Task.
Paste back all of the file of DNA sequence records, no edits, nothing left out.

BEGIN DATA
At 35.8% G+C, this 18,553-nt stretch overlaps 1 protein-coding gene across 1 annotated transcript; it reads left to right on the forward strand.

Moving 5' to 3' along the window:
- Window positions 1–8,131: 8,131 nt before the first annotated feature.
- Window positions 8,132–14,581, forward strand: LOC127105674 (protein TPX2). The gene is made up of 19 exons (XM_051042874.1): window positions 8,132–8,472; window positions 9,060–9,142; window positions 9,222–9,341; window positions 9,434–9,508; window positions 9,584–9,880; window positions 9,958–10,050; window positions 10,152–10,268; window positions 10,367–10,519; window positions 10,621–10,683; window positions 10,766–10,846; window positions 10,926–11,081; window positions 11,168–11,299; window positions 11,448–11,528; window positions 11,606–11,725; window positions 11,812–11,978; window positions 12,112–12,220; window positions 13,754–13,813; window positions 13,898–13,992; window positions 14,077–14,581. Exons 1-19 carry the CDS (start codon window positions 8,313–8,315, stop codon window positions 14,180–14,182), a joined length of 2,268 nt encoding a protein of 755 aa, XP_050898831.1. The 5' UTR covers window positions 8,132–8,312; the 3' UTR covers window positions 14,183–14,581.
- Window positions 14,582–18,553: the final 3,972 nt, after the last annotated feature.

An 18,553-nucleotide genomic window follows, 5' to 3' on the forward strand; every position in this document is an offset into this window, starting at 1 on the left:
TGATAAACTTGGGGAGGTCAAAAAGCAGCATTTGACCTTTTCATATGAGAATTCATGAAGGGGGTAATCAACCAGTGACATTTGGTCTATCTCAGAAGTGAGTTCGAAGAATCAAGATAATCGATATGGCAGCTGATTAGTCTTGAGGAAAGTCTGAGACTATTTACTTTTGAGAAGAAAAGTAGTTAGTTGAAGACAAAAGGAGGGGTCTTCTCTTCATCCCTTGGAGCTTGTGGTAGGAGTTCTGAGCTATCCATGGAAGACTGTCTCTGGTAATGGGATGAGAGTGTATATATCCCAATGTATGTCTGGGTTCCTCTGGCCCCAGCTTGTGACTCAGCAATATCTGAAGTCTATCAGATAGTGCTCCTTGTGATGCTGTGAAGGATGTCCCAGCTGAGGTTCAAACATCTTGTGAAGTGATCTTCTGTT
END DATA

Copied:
At 35.8% G+C, this 18,553-nt stretch overlaps 1 protein-coding gene across 1 annotated transcript; it reads left to right on the forward strand.

Moving 5' to 3' along the window:
- Window positions 1–8,131: 8,131 nt before the first annotated feature.
- Window positions 8,132–14,581, forward strand: LOC127105674 (protein TPX2). The gene is made up of 19 exons (XM_051042874.1): window positions 8,132–8,472; window positions 9,060–9,142; window positions 9,222–9,341; window positions 9,434–9,508; window positions 9,584–9,880; window positions 9,958–10,050; window positions 10,152–10,268; window positions 10,367–10,519; window positions 10,621–10,683; window positions 10,766–10,846; window positions 10,926–11,081; window positions 11,168–11,299; window positions 11,448–11,528; window positions 11,606–11,725; window positions 11,812–11,978; window positions 12,112–12,220; window positions 13,754–13,813; window positions 13,898–13,992; window positions 14,077–14,581. Exons 1-19 carry the CDS (start codon window positions 8,313–8,315, stop codon window positions 14,180–14,182), a joined length of 2,268 nt encoding a protein of 755 aa, XP_050898831.1. The 5' UTR covers window positions 8,132–8,312; the 3' UTR covers window positions 14,183–14,581.
- Window positions 14,582–18,553: the final 3,972 nt, after the last annotated feature.

An 18,553-nucleotide genomic window follows, 5' to 3' on the forward strand; every position in this document is an offset into this window, starting at 1 on the left:
TGATAAACTTGGGGAGGTCAAAAAGCAGCATTTGACCTTTTCATATGAGAATTCATGAAGGGGGTAATCAACCAGTGACATTTGGTCTATCTCAGAAGTGAGTTCGAAGAATCAAGATAATCGATATGGCAGCTGATTAGTCTTGAGGAAAGTCTGAGACTATTTACTTTTGAGAAGAAAAGTAGTTAGTTGAAGACAAAAGGAGGGGTCTTCTCTTCATCCCTTGGAGCTTGTGGTAGGAGTTCTGAGCTATCCATGGAAGACTGTCTCTGGTAATGGGATGAGAGTGTATATATCCCAATGTATGTCTGGGTTCCTCTGGCCCCAGCTTGTGACTCAGCAATATCTGAAGTCTATCAGATAGTGCTCCTTGTGATGCTGTGAAGGATGTCCCAGCTGAGGTTCAAACATCTTGTGAAGTGATCTTCTGTT